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Sister Senga Fulton completes ten years on PMN Board

Sister Senga Fulton, a staunch supporter of programs and services for people living on the margins, recently completed ten years of service on the Providence Ministries (PMN) Board. When asked about her openness to serve in that capacity for an entire decade, her answer was immediate and to the point. “Providence Ministries,” she answered, “is a ministry dear to my heart.”


 

Sister Senga at McCleary Manor

A licensed clinical social worker, Sister Senga’s own career as a Sister of Providence includes 36 years of ministry to homeless persons, particularly single, homeless women living in the cities of Springfield and Greenfield. “Working with the homeless population was always my passion,” she explained, “and so I saw this (position on the PMN Board) as another opportunity to use some of the knowledge and experience I had picked up over my many years. It was just my way of being involved at another level.”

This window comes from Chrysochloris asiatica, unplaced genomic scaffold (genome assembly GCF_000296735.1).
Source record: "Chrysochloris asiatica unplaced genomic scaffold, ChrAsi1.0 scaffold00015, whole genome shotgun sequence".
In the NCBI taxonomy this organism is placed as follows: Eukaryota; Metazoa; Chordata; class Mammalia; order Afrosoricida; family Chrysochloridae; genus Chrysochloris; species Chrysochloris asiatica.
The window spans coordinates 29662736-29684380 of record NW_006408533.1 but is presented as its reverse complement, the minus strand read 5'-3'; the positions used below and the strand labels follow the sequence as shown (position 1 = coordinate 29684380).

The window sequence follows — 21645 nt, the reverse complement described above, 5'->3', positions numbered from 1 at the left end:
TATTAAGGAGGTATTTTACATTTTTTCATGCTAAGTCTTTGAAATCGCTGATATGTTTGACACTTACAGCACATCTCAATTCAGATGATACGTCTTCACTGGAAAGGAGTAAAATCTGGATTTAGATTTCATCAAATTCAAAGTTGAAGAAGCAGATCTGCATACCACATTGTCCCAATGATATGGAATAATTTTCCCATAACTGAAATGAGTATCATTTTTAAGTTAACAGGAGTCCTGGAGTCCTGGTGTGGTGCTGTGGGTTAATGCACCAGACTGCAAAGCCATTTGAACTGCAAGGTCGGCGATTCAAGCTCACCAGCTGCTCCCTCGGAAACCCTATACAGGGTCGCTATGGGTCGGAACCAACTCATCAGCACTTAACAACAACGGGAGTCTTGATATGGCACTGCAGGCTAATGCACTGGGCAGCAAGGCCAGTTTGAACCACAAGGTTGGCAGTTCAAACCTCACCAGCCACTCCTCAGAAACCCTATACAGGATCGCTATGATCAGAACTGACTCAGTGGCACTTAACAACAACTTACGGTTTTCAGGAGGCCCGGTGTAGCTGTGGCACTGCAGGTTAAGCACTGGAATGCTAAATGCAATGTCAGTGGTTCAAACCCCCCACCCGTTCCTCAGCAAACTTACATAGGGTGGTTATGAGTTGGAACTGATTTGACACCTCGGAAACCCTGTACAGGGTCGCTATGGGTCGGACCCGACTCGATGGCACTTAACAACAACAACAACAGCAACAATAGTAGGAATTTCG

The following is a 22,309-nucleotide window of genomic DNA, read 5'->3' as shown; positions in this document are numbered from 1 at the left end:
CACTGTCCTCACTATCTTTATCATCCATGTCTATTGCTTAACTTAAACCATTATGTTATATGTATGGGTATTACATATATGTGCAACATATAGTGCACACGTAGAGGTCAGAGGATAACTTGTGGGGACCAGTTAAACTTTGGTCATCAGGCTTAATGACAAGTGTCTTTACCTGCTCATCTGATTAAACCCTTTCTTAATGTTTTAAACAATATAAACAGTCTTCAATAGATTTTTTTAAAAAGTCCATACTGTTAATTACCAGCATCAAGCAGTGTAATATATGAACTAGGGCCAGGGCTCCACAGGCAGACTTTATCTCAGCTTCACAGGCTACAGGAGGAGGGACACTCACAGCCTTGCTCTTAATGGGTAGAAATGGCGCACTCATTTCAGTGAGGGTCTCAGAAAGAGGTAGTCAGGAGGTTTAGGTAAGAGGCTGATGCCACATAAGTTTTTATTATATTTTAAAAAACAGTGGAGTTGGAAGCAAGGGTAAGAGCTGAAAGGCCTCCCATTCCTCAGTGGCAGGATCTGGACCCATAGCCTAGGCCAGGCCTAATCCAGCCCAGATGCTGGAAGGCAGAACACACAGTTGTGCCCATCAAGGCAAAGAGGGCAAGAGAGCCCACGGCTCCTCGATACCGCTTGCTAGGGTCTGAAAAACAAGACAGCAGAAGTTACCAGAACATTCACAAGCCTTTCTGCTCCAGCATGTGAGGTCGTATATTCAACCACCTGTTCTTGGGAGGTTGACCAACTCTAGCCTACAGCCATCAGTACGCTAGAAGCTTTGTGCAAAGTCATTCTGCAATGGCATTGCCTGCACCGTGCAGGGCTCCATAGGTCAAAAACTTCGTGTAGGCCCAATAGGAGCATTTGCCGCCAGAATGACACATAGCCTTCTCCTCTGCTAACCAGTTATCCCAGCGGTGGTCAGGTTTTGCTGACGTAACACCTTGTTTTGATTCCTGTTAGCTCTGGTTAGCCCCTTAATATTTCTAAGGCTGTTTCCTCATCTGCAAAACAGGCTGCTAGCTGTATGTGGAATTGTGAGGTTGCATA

Experiencing rewards
She has experienced the rewards that come from “being involved in work that brings about systemic change.” The need for systemic change is crucial, she stressed, because “otherwise you just keep hammering away at a problem” with nothing changing and injustices perpetuating. She insisted, “You need to keep working towards making changes in those systems that impede the lives of marginalized or homeless individuals.”

Working on Boards can be empowering because “When you work with others there is strength in numbers.”

Sister Senga said her sentiment about PMN being dear to her heart took root almost 40 years ago when Sister Margaret McCleary opened Kate’s Kitchen, PMN’s first ministry. Kate’s Kitchen opened on September 27, 1980, the church’s feast day for the Sisters’ patron Saint Vincent de Paul. Sister Senga volunteered at Kate’s Kitchen, so became acquainted with the folks who ate there; and, when Sister Margaret opened Loreto House Shelter on Christmas Day in 1981, Sister Senga was there, too.

“Providence Ministries is all about people’s dignity,” explained Sister Senga. “That’s the most important thing.”
 

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